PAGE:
Bartolomeu Dias

Bartolomeu Dias[1] (c. 1450 – 29 May 1500) was a Portuguese mariner and explorer. In 1488, he became the first European navigator to round the southern tip of Africa and to demonstrate that the most effective southward route for ships lays in the open ocean, well to the west of the African coast. His discoveries effectively established the sea route between Europe and Asia.

Bartolomeu Dias
Bartolomeu Dias, South Africa House (cut).JPG
Statue of Dias at the High Commission of South Africa in London
Died( 1500 -05-29)29 May 1500 (aged approximately 50)
South Atlantic Ocean, near the Cape of Good Hope
Other namesBartholomew Diaz
Occupation(s)Navigator and explorer
Known forBeing the first European mariner to round the southern tip of Africa

Early lifeEdit

Bartholomeu Dias was born around 1455. His family had a maritime background and one of his ancestors, Dinis Dias, explored the African coast in the 1440s and discovered the Cape Verde Peninsula in 1445.[2]

Tracing his biography is complicated by the existence of several contemporary Portuguese seafarers with the same name.[3] He was clearly a seaman of considerable experience and may have been trading for ivory along the Guinea coast as early as 1478. In 1481, Dias accompanied an expedition, led by Diogo de Azambuja, to construct a fortress and trading post called São Jorge da Mina in the Gulf of Guinea.[4] Indirect evidence also points to his possible participation in Diogo Cão's first expedition (1482–1484) down the African coast to the Congo River.[5]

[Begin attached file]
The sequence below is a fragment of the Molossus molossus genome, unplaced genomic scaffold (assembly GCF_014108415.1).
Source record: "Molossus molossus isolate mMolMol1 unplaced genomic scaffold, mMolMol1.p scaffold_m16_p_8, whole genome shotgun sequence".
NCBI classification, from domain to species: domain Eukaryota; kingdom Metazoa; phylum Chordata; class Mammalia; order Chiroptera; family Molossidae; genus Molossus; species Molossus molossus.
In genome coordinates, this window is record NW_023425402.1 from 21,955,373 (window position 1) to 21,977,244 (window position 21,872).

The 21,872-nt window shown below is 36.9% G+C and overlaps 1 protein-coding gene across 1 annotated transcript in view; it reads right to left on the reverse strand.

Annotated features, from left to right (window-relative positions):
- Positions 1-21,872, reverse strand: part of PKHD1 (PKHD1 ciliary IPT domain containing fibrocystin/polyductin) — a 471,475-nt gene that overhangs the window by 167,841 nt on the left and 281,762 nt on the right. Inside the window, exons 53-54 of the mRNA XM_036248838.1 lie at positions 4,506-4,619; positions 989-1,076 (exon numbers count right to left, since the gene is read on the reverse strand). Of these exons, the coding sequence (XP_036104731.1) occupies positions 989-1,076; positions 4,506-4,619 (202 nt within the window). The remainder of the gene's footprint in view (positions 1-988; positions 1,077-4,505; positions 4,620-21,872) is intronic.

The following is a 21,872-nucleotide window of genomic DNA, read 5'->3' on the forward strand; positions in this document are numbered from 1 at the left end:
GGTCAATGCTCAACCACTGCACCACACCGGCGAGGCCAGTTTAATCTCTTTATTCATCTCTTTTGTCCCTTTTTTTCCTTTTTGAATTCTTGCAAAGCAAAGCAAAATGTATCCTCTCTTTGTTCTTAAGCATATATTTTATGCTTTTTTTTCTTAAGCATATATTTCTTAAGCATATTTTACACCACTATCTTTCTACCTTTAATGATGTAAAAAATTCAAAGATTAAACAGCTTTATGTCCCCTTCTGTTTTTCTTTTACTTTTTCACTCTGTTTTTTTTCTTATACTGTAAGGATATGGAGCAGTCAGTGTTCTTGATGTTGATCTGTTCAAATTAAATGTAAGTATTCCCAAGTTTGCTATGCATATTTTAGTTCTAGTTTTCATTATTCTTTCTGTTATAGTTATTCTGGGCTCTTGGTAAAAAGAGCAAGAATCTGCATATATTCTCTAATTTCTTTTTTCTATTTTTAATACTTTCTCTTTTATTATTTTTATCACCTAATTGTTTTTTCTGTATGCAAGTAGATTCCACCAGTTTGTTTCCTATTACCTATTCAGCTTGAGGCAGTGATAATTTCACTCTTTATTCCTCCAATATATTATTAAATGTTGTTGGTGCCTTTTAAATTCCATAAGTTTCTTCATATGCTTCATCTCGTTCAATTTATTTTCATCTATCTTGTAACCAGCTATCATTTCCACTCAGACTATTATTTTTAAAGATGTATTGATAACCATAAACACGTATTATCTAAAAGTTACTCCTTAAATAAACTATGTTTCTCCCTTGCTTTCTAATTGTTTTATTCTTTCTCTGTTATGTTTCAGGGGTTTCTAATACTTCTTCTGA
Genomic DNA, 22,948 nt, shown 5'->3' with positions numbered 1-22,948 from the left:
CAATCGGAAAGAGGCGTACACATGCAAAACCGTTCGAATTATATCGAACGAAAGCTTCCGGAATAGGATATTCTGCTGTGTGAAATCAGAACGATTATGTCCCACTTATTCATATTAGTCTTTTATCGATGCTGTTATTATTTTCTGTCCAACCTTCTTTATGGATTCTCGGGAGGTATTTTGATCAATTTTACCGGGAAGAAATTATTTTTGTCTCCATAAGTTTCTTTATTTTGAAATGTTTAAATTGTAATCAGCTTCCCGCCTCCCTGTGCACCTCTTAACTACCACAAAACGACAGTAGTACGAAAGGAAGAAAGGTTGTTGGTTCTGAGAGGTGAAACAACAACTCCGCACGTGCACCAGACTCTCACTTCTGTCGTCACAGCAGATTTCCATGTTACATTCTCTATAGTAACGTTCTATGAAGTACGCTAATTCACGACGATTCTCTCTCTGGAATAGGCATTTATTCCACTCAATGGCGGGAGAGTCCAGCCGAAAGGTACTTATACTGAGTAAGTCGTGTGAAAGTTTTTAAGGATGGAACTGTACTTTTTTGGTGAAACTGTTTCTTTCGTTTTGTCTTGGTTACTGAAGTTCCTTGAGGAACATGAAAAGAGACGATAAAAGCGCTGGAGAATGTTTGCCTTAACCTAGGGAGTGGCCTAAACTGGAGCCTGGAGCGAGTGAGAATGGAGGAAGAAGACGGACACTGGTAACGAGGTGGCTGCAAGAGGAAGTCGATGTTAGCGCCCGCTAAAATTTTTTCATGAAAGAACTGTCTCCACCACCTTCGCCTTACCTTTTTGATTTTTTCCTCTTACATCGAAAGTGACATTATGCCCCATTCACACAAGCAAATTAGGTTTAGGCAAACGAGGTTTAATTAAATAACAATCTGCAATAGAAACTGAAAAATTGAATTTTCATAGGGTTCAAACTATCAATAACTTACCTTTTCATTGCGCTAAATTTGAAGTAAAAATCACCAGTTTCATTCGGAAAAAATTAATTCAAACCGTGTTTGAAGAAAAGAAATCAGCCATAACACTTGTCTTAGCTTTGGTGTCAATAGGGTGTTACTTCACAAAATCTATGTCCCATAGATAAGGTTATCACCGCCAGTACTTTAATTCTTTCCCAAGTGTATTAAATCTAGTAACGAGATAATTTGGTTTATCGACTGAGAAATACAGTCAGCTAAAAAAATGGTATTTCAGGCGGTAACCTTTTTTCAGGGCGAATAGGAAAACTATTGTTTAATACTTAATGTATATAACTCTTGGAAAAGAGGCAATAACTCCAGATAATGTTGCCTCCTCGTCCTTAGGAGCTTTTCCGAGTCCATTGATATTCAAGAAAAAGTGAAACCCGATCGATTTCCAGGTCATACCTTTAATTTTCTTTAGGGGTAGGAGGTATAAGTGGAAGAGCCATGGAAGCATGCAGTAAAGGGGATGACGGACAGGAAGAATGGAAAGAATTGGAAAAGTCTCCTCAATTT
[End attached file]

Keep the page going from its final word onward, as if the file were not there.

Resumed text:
Voyage around AfricaEdit

Diogo Cão had made two voyages to try to reach the southern end of Africa’s western coastline but had failed both times. Nevertheless, King John II of Portugal remained determined to continue the effort. In October 1486, he commissioned Dias to lead an expedition in search of a trade route around the southern tip of Africa. Dias was also charged with searching for Prester John, a legendary figure believed to be the powerful Christian ruler of a realm somewhere beyond Europe, possibly in the African interior. Dias was provided with two caravels of about 50 tons each and a square-rigged supply ship captained by his brother Diogo. He recruited some of the leading pilots of the day, including Pêro de Alenquer and João de Santiago, who had previously sailed with Cão.[6][7]

No contemporary documents detailing this historic voyage have been found. Much of the available information comes from the sixteenth-century historian João de Barros, who wrote about the voyage some sixty years later.[8]

An illustration of the São Cristóvão and São Pantaleão

The small fleet left Lisbon in or around July 1487. Like his predecessor, Cão, Dias carried a set of padrãos, carved stone pillars to be used to mark his progress at important landfalls. Also onboard were six Africans who had been kidnapped by Cão and taught Portuguese. Dias's plan was to drop them off at various points along the African coast so that they could testify to the grandeur of the Portuguese kingdom and make inquiries into the possible whereabouts of Prester John.[9]